These thoughts don't really fit within the constraints of a book review, so I am creating a separate entry. Joe Queenan brings up some interesting issues about charity in his book, My Goodness: A Cynic's Short-Lived Search For Sainthood. I apologize up front for not really having a unifying theme or conclusion to this post--here are some scattered thoughts...
First, I have to scold Queenan's idea of giving tiny amounts to charities as a way of spreading the wealth. Discounting the possibility that he was only doing it to be funny, this is probably the worst way to give. In my experience, if you send $5 to a charity, they will spend far more than that on fundraising efforts with the hope that you will add a zero or two to your initial donation. Besides, why would you spend 37 cents plus the cost of an envelope to send anybody a mere dollar? That is just too inefficient.
Queenan raises questions about "goodness" as an investment objective. There are mutual funds that invest solely in sociopolitically correct businesses, but many of these funds are under-performers. Instead, you can make more money on less ethical companies, and then you can turn around and donate that extra cash to charities. Think of the irony of using profits from Exxon to fund Greenpeace. Not to keep flogging that dead horse, but this dovetails into a criticism of the Tribune's Farm Aid story at the Charity Governance blog. The story chided Farm Aid for investing its endowment in blue chip stocks whose business practices arguably hurt farmers (the entire premise is shaky because, for example, the same banks that foreclose on family farmers also lend money to keep others afloat). Charity Governance noted that the objective of most endowments, however, is prudence rather than activism. Just as investing in socially conscious mutual funds may not be the best way to build wealth for your child's education, investing in biodiesel and organics may not be the best way to maintain and grow an endowment.
What about conglomerates? Do you refuse to invest in a company or buy a product because one subsidiary pollutes, sells tobacco, tests on animals, etc.? What if other subsidiaries are respected for social awareness? Few large, multinational corporations are all good or all evil, especially since many of their subsidiaries get sold back and forth over the years. Even within a small company there can be conflicts. Perhaps one company pays living wages, but their factory pollutes. Maybe their competitor has a high percentage of women in management, but they test on animals. Which product do you buy, assuming there are no perfect options? How do you judge whether one type of "goodness" is better than another? Queenan makes a good point about the difficulty of reconciling these things.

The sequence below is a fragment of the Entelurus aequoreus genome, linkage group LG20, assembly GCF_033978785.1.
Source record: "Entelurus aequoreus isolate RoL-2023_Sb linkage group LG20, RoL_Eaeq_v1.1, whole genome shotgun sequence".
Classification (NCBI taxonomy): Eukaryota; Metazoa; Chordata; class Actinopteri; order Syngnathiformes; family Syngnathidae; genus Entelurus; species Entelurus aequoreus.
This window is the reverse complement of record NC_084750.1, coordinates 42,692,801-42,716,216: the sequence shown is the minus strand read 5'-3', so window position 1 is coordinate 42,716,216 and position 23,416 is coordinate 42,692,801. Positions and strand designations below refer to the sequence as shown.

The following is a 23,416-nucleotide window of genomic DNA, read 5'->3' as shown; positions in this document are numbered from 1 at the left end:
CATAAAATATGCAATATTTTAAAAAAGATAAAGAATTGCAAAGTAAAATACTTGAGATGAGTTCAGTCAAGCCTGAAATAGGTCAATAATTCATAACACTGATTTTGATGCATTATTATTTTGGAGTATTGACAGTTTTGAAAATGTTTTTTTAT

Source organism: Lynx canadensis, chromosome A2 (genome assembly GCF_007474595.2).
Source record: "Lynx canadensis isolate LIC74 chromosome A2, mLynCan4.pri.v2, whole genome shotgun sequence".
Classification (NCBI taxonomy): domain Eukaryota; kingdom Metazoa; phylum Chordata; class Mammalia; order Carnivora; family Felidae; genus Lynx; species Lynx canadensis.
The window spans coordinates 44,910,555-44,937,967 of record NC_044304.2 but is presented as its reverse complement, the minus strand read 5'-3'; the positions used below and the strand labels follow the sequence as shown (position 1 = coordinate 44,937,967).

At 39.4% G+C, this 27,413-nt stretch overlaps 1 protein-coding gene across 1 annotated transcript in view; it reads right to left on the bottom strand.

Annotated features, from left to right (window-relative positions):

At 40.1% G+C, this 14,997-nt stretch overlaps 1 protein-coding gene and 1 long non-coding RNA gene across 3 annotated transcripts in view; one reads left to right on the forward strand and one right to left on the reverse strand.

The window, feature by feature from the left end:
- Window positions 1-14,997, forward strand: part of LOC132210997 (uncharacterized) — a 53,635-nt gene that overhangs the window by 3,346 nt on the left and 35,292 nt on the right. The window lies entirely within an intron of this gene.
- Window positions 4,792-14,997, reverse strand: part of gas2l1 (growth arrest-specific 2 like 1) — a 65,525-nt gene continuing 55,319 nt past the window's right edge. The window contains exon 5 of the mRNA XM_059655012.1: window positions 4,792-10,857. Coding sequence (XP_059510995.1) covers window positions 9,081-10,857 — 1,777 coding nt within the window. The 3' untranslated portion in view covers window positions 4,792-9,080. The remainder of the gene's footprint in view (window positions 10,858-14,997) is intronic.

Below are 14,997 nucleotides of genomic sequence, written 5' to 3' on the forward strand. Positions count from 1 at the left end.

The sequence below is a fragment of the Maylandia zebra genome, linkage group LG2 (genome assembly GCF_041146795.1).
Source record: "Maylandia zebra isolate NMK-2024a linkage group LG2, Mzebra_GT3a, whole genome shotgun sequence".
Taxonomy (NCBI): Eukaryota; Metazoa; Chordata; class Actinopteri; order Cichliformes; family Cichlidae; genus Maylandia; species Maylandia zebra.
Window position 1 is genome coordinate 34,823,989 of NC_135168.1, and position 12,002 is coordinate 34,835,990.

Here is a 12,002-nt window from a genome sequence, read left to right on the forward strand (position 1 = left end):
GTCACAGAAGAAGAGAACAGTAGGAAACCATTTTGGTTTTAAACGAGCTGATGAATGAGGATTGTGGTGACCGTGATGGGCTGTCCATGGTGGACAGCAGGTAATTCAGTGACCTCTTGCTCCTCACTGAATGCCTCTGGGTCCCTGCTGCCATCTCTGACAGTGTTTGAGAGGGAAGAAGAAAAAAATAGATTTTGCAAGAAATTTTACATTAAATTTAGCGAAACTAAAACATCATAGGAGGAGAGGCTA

Of course, most people do not go to the ridiculous extremes that Queenan does in his book. It is impossible to support every cause and to make every decision in life based on those causes. We all make choices, though some charities may try to make us feel guilty for doing so. If I send money to the Humane Society but not to the Disabled American Veterans, does that mean I don't appreciate the sacrifices made by our veterans? If I do a bicycle ride for Midwest Athletes Against Childhood Cancer but not a walk for the Susan G. Komen Breast Cancer Foundation, does that mean I am pro-children but anti-women? Of course not. And yet, the way charities trade mailing lists, one quickly becomes overwhelmed by the avalanche of solicitations from worthy causes with outstretched palms. Give to the ASPCA, and NAVS will ask for your support. Give to Children's Memorial Hospital, and St. Jude Children's Research Hospital figures you are an easy mark. Send a few bucks to Boys Town and then NAMBLA will come calling... Okay, maybe not*. Anyway, I guess I can see how this deluge might tempt someone to actually send a buck to every group just to cover his/her bases. To do otherwise is tempting fate. Imagine the cruel irony of having tossed out that March of Dimes solicitation, then having a child with birth defects.
Today's hyperconsciousness can breed guilt and self-loathing. I know that feedlots pollute, but I still eat burgers. I'll eat a cheeseburger for dinner and hate myself because it's my fault Greeley, Colorado stinks. I know that Ben & Jerry want to save the world, but I prefer the ice cream flavors offered by Edy's and Breyers. I'll have some Breyers cherry vanilla ice cream for dessert and lament that I'm not doing a darn thing for the rain forest. And of course, there are millions of people who won't get any dinner tonight, much less a burger and ice cream. I suppose this guilt or self-loathing is the liberal's burden; I cannot imagine Dick Cheney worrying about such things as he clogs his arteries.
* Yes, I know that Father Flanagan's organization has evolved into Girls and Boys Town, but that didn't work with my tasteless joke.